- Associated Press - Tuesday, May 26, 2015

LITTLE ROCK, Ark. (AP) - A proposal to change Arkansas’ driving while intoxicated law to prevent a loss of federal highway funding unexpectedly stalled before a legislative panel Tuesday, after lawmakers questioned whether the move went too far.

The proposal to make DWI an offense for which prosecutors don’t have to prove intent failed twice before the Senate Judiciary Committee. The change, prompted by a state Supreme Court ruling earlier this month that said state law required prosecutors to show intent in DWI cases, faced opposition from lawmakers who objected to that provision affecting cases involving drivers who have used controlled substances.

Some members of the committee said they worried it would remove a defense for drivers who have had a reaction to prescription drugs or were drugged without their knowledge.

“I just think a judge needs to hear all the facts on that,” said Republican Sen. Jeremy Hutchinson, who chairs the committee. Hutchinson proposed an amendment, which also failed before the panel, that would have made the change apply only to cases in which drivers have a blood alcohol content above .08 percent.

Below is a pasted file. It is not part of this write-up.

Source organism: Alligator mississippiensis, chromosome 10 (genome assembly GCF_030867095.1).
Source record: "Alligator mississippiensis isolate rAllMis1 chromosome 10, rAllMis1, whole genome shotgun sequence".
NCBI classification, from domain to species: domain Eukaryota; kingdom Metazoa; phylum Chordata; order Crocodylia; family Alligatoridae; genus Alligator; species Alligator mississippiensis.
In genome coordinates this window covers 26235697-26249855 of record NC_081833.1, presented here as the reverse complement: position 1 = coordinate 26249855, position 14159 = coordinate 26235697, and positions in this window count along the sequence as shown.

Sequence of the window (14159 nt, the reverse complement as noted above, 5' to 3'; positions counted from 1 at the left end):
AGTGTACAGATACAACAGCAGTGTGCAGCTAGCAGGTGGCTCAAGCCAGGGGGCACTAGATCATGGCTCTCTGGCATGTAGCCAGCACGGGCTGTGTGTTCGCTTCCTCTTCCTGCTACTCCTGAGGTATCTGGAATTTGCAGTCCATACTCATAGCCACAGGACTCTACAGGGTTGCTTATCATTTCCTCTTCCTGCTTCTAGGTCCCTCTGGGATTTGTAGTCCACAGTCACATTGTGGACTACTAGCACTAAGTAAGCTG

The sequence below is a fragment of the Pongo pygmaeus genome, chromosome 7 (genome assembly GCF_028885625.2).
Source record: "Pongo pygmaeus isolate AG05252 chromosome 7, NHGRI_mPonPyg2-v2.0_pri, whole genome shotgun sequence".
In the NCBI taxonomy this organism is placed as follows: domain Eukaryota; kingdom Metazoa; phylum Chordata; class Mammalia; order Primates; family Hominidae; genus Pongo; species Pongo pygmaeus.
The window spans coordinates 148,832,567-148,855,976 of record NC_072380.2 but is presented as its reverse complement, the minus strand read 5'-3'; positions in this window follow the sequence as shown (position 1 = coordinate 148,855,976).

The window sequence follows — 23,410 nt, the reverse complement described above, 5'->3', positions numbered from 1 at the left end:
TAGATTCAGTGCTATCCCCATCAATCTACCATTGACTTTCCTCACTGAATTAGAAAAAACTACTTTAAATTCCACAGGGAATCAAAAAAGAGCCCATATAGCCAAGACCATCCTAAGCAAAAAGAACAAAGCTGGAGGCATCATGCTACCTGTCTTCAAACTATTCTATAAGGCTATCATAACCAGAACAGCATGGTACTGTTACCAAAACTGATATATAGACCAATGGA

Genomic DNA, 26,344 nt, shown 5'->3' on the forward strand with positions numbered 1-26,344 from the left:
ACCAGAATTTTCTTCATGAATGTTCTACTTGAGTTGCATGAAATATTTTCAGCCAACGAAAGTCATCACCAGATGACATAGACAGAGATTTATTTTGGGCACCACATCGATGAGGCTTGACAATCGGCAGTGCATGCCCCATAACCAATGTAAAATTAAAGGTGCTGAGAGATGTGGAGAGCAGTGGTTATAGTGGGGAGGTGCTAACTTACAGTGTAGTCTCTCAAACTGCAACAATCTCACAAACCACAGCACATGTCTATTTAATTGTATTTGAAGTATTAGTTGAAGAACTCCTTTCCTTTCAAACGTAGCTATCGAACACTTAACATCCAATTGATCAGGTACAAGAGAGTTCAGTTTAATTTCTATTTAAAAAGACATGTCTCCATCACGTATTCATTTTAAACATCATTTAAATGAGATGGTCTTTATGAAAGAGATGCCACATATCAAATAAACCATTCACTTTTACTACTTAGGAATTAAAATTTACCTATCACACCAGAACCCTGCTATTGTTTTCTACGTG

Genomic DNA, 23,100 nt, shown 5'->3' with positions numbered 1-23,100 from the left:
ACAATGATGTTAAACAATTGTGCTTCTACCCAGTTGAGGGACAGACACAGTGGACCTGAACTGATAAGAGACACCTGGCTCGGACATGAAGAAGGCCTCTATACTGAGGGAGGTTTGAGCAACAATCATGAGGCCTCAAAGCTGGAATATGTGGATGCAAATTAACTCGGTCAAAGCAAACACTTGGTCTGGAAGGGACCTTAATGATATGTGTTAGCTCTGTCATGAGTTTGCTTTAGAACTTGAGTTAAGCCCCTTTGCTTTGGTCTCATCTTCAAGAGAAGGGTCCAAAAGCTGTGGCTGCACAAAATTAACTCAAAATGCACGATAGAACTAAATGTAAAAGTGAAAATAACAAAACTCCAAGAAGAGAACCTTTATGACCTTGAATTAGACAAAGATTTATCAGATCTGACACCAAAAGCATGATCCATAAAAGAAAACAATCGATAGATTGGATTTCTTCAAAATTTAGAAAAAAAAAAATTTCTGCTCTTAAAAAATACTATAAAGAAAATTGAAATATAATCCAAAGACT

State highway officials have said the court’s ruling puts the state in jeopardy of losing more than $50 million in federal transportation funding that’s tied to state DWI laws. The law change was among several items on the agenda for a special legislative session that convened Tuesday.

Democratic Sen. David Johnson, who proposed the law change, said he planned to try again with the bill before the committee on Wednesday. He said he hoped to win support with testimony from highway officials, prosecutors and state police on why the change is needed.

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